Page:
Smoke and ashes cover most of the North American continent. While emergency responders race against the clock to rescue survivors, government officials scramble to obscure details of the event that claimed the lives of millions. Was the calamity a volcanic super eruption? Or an unprecedented weapon unleashed by an enemy with a vendetta against the United States? After losing everything, one of the survivors hurdles red tape and false flags in an attempt to uncover--and broadcast--the real story.


My Take:

In American Survivor: Raven’s Record Book 1 by Debbie Hightower, Raven Munoz barely survives a devastating alien attack that destroys the United States in only a few minutes. The official story is that the supervolcano in Yellowstone is to blame. But Raven knows better. Her efforts are thwarted at every turn when she tries to uncover the truth. Any evidence pointing to an alien attack is removed, and those who try to speak up disappear. While Raven tries to document the truth, Rocket Lab engineers race to build a warp-capable fleet to settle a colony at Proxima Centauri. When their plans are stolen, a competitor, Space Corps, launches first. But their prototype, the Magellan, is lost with all hands. Will the ships Rocket Lab is building avoid the same fate before the aliens return to destroy the rest of mankind?


American Survivor by Debbie Hightower is a thought-provoking near-future apocalyptic thriller. The main character somehow survives an alien attack that destroys all of the continental United States, including the building she had just vacated. The official coverup story is predictably laughable. Her quest to learn the truth behind the attack makes for an interesting dive into forensic journalism. The resistance to her efforts to uncover and communicate that truth provides for a top-notch alien conspiracy yarn. I especially enjoyed the hard science overlaying references to Star Trek lore, and the seamless integration of futuristic interstellar travel with historic space exploration. Interwoven throughout is the question of whether this destruction was the vengeance of God, an alien species, or both. Perfect for lovers of hard science fiction and conspiracies.


About the Author:


Debbie Hightower is a lifelong North Carolina resident and newspaper reporter who recently made the transition to writing science fiction novels. She is an avid fan of science fiction as well as the emerging technologies that will one day take humans across the cosmos and allow them to explore the stars and planets beyond the solar system.

Monday, April 8, 2024

Review: Summer Blues: Norma Elliot's Secret Journal #3 by Victoria Simcox


Summer Blues: Norma Elliot's Secret Journal #3 

by Victoria Simcox


Book 3, "Summer Blues," takes you on a journey through my escapades from last summer. Like before, it's a blend of life lessons and chats with God in my secret journal.Nope, not a perfect kid. Actually, the more I write in my journal, the more I see that I'm not really good at being perfect.This time, you'll find me dashing through my sprinkler resembling a zebra from fake tanning cream, daydreaming about baked chicken in the sweltering heat, stressing over puberty stuff, entering a singing contest, and loads more fun stuff.If you liked my first and second stories, ‘'Tis the Season’ and ‘Spring Fever,’ I'm totally hoping ‘Summer Blues’ brings you the same joy.Bye for now.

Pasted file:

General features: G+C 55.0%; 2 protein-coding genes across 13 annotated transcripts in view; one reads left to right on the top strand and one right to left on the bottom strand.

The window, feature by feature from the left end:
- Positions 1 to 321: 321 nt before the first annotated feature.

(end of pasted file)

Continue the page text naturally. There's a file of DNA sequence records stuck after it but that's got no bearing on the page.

My Take:

Monday, March 25, 2024

Review: Now I See by Janet Perez Eckles

 

Now I See 
How God's Amazing Grace Turned Betrayal, Blindness, and Heartache to Shining Joy

by Janet Perez Eckles

What happens to your peace amid today’s chaos? When the headlines foretell gloom and doom and personal suffering threatens to break you, yet, God’s promises speak of hope and glorious victory?

Now I See will strengthen your resolve!

Tragedy cannot stop you. Janet’s transition from being a sighted mother to complete blindness at the pivotal age of 30 proves you can rise above pre-conceived limitations.

Grief cannot defeat you. Janet’s path to healing after the murder of her son proves that even loss is no match for God’s healing power.

Injustice cannot bring you down. When her son’s killer was acquitted, Janet proves freedom still lives in forgiveness.

Relationships cannot stifle you. Despite the end of her decades-long marriage, Janet proves life still holds promises of joy with fresh, new horizons!

Now I See stirs your heart as you’re reminded that God is alive, that He sees your tears, hears your sobs, knows your fears, and is ready to calm your storms.

My Take:

Monday, March 4, 2024

Review: Spring Fever: Norma Elliot's Secret Journal (Book 2) by Victoria Simcox

Spring Fever: Norma Elliot's Secret Journal (Book 2) 

by Victoria Simcox

It's me again, Norma Elliot. I’m still ten years old and sharper than a tack—what my dad says.‘Spring Fever’ is my second book, about what I did last Spring—mostly learning life lessons again and talking to God in my secret journal. The title is a great big hint of how I felt for at least part of the season.I’m still not a perfect angel kid—actually, the more I write in my journal, the more I realize I'm surely not perfect.Working at my first job, planting a garden, dealing with an annoying drunk slug, as well as annoying people, are some of the things you’ll read in this book.If you liked my first story, `Tis the Season,’ then I hope you’ll like ‘Spring Fever.’ I think, I mean, I hope you’ll like it just as much or maybe even more.Bye for now. 

 My Take: